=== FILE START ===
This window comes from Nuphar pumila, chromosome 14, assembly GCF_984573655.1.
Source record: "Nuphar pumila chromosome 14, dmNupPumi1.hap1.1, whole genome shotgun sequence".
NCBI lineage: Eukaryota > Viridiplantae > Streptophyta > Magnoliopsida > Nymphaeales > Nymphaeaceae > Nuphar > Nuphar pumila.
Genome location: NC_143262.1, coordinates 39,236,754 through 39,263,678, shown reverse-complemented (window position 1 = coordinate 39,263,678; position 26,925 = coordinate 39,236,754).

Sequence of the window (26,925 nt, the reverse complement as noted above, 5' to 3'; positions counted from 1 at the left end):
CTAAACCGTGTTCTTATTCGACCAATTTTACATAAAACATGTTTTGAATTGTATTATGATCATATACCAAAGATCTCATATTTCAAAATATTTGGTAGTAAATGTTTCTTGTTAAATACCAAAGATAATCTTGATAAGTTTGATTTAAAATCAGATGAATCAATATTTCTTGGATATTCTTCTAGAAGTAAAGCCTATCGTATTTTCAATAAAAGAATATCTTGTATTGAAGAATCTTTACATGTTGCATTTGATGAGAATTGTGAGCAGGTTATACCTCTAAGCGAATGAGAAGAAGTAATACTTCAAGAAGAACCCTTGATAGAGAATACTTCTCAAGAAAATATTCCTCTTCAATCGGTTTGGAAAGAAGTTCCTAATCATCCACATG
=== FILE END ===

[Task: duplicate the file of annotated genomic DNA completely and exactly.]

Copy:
This window comes from Nuphar pumila, chromosome 14, assembly GCF_984573655.1.
Source record: "Nuphar pumila chromosome 14, dmNupPumi1.hap1.1, whole genome shotgun sequence".
NCBI lineage: Eukaryota > Viridiplantae > Streptophyta > Magnoliopsida > Nymphaeales > Nymphaeaceae > Nuphar > Nuphar pumila.
Genome location: NC_143262.1, coordinates 39,236,754 through 39,263,678, shown reverse-complemented (window position 1 = coordinate 39,263,678; position 26,925 = coordinate 39,236,754).

Sequence of the window (26,925 nt, the reverse complement as noted above, 5' to 3'; positions counted from 1 at the left end):
CTAAACCGTGTTCTTATTCGACCAATTTTACATAAAACATGTTTTGAATTGTATTATGATCATATACCAAAGATCTCATATTTCAAAATATTTGGTAGTAAATGTTTCTTGTTAAATACCAAAGATAATCTTGATAAGTTTGATTTAAAATCAGATGAATCAATATTTCTTGGATATTCTTCTAGAAGTAAAGCCTATCGTATTTTCAATAAAAGAATATCTTGTATTGAAGAATCTTTACATGTTGCATTTGATGAGAATTGTGAGCAGGTTATACCTCTAAGCGAATGAGAAGAAGTAATACTTCAAGAAGAACCCTTGATAGAGAATACTTCTCAAGAAAATATTCCTCTTCAATCGGTTTGGAAAGAAGTTCCTAATCATCCACATG